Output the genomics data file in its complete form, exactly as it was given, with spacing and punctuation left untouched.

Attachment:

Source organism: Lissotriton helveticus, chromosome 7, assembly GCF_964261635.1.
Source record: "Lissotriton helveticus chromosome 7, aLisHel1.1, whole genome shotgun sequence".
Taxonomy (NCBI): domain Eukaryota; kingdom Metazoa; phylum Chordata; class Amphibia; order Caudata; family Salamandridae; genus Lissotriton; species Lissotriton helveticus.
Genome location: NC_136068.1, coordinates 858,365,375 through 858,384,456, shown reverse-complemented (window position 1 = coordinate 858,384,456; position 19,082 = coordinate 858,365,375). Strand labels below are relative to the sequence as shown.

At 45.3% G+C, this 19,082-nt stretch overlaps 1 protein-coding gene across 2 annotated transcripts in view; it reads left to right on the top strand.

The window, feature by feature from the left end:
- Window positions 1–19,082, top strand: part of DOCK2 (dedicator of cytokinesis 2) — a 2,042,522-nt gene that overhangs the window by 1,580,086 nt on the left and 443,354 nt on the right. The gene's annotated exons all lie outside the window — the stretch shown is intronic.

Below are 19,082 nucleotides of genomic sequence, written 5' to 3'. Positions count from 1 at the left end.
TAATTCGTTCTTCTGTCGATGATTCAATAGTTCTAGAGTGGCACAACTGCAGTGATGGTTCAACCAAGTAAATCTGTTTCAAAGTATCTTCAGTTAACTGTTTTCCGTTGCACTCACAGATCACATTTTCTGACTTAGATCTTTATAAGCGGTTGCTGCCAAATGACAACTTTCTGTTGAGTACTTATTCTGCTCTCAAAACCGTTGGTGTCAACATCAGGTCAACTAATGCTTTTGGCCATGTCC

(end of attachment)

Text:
Source organism: Lissotriton helveticus, chromosome 7, assembly GCF_964261635.1.
Source record: "Lissotriton helveticus chromosome 7, aLisHel1.1, whole genome shotgun sequence".
Taxonomy (NCBI): domain Eukaryota; kingdom Metazoa; phylum Chordata; class Amphibia; order Caudata; family Salamandridae; genus Lissotriton; species Lissotriton helveticus.
Genome location: NC_136068.1, coordinates 858,365,375 through 858,384,456, shown reverse-complemented (window position 1 = coordinate 858,384,456; position 19,082 = coordinate 858,365,375). Strand labels below are relative to the sequence as shown.

At 45.3% G+C, this 19,082-nt stretch overlaps 1 protein-coding gene across 2 annotated transcripts in view; it reads left to right on the top strand.

The window, feature by feature from the left end:
- Window positions 1–19,082, top strand: part of DOCK2 (dedicator of cytokinesis 2) — a 2,042,522-nt gene that overhangs the window by 1,580,086 nt on the left and 443,354 nt on the right. The gene's annotated exons all lie outside the window — the stretch shown is intronic.

Below are 19,082 nucleotides of genomic sequence, written 5' to 3'. Positions count from 1 at the left end.
TAATTCGTTCTTCTGTCGATGATTCAATAGTTCTAGAGTGGCACAACTGCAGTGATGGTTCAACCAAGTAAATCTGTTTCAAAGTATCTTCAGTTAACTGTTTTCCGTTGCACTCACAGATCACATTTTCTGACTTAGATCTTTATAAGCGGTTGCTGCCAAATGACAACTTTCTGTTGAGTACTTATTCTGCTCTCAAAACCGTTGGTGTCAACATCAGGTCAACTAATGCTTTTGGCCATGTCC